Her independence produces a lot of work, particularly for my brother Joe, who is a good and attentive father. “I do it myself!” she insists, as she puts on her pajamas, but her leg goes into the arm sleeve and so she is stuck until help arrives. “I do it myself!” she peels her own egg, and my brother must bring the “scary weapon” to vacuum the 98% of the shells that wind up on the floor. “I do it myself!” she jumps into the deep end of the pool, propelled to the surface by her “floaties” and the subtle assistance of an adult hand guiding her to shore.

As I delight in her growth, I muse on my own, and the mysterious interplay of freedom and dependence on God. I too, have a patient Father, teaching me both to step out in faith but also fall back in trust. I am learning, too, that the “doing” of Christianity is so often a matter of “being.” What does this mean?

Recently in prayer I was anguishing over something, the details of which I do not recall, but it was a matter requiring some degree of discernment and action. However, the image that persisted in prayer was tea bags. Just tea bags, steeping. I was jarred by the banality of it. I wanted something at least inspirational, if not instructive. But tea bags?

I am often asked about prayer, and my consistent advice is to begin by “making a space to be with God,” i.e. to begin by committing to a specific daily prayer time. For anyone who wishes to grow in the spiritual life, to have a relationship with Christ, daily prayer time is paramount. Nothing matters more. Just fifteen minutes a day, practiced with persistence and perseverance, will be life-changing.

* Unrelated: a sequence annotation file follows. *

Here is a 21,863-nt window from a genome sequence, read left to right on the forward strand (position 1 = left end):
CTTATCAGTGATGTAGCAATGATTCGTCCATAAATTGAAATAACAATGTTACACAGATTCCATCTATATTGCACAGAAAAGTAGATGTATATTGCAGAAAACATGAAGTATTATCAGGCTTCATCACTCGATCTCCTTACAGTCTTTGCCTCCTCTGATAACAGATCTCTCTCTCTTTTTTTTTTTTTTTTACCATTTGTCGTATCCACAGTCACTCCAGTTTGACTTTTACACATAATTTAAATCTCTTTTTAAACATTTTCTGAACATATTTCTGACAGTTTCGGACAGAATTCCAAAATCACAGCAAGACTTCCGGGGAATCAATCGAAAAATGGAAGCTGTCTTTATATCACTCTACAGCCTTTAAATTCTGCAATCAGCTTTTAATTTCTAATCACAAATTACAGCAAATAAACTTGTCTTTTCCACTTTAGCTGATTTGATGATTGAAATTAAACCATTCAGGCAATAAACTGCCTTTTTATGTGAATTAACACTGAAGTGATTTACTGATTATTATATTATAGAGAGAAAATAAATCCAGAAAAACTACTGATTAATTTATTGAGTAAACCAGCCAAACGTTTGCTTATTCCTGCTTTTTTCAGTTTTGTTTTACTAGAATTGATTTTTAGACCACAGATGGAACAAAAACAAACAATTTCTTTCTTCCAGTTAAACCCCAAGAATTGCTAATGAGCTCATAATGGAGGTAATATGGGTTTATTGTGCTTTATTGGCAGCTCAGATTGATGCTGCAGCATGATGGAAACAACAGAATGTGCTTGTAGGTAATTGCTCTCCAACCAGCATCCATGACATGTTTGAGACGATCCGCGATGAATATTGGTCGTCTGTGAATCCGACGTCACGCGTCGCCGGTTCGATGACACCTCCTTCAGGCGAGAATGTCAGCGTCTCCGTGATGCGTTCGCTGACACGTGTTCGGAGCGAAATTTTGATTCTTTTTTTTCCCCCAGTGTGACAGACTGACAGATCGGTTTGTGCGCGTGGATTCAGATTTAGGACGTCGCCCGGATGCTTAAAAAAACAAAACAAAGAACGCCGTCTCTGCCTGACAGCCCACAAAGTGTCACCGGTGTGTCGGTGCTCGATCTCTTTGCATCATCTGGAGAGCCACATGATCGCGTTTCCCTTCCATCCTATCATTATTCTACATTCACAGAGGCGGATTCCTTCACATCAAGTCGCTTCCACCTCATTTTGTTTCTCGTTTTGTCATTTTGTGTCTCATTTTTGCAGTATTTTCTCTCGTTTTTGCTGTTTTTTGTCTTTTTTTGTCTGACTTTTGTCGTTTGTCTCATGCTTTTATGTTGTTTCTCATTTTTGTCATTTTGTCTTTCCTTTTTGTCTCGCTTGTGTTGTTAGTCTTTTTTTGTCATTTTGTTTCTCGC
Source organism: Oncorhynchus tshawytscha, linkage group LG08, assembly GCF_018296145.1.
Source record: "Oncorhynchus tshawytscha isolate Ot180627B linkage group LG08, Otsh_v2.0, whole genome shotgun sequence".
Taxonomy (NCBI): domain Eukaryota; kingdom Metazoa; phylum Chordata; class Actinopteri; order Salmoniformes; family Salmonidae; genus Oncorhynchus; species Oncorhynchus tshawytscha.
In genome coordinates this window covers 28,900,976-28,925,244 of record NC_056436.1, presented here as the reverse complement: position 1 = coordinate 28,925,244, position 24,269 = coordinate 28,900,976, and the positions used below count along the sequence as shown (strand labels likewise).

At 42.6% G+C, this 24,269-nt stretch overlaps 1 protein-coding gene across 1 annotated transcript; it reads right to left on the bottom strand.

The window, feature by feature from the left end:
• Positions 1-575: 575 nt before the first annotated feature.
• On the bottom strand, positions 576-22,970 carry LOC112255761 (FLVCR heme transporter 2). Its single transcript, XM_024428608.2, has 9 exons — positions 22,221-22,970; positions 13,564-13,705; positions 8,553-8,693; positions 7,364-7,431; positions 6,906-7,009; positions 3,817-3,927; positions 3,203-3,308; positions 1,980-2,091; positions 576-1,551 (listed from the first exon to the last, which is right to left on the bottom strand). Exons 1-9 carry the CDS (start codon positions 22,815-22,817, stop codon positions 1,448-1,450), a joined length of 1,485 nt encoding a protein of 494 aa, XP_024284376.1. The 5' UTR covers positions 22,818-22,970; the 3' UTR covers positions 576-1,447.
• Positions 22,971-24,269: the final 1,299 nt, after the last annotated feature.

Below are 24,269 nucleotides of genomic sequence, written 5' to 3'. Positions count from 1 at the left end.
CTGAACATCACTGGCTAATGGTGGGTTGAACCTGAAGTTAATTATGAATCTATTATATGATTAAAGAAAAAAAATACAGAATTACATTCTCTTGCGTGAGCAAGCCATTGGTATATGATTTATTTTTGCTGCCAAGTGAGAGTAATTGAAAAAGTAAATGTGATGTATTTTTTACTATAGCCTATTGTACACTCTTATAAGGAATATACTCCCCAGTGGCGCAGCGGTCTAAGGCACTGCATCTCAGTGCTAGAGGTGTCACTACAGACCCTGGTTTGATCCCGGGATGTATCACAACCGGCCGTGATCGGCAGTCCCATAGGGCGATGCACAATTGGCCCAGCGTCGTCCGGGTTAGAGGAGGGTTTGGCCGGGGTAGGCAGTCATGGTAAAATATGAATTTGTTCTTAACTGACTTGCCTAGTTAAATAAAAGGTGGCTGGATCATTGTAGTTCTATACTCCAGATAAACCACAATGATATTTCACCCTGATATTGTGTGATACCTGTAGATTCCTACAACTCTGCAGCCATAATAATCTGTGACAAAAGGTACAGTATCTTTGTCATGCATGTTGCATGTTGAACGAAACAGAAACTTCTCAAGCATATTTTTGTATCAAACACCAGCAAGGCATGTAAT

In the beginning, it often helps to have some “props” for prayer—images or books to focus on, or Scriptures or other reading to guide our reflections. It is also of great help to invite the Holy Spirit to pray within us, and to ask Jesus to lead our prayer in whatever way He wishes. Many excellent books have been written on ways that can help beginners in prayer; some I will cover in future posts.

To pray is to “practice the presence of God.” It is “wasting time with God.” It is not something that we do, although in the beginning we have to work to open ourselves to God, to be quiet and still and truly present. It is to receive the love of God, and then to return it. “Prayer is not thinking much but loving much,” says Saint Teresa of Avila. (It is worth noting, that Teresa herself relied on books and images for help in prayer, especially in the early years).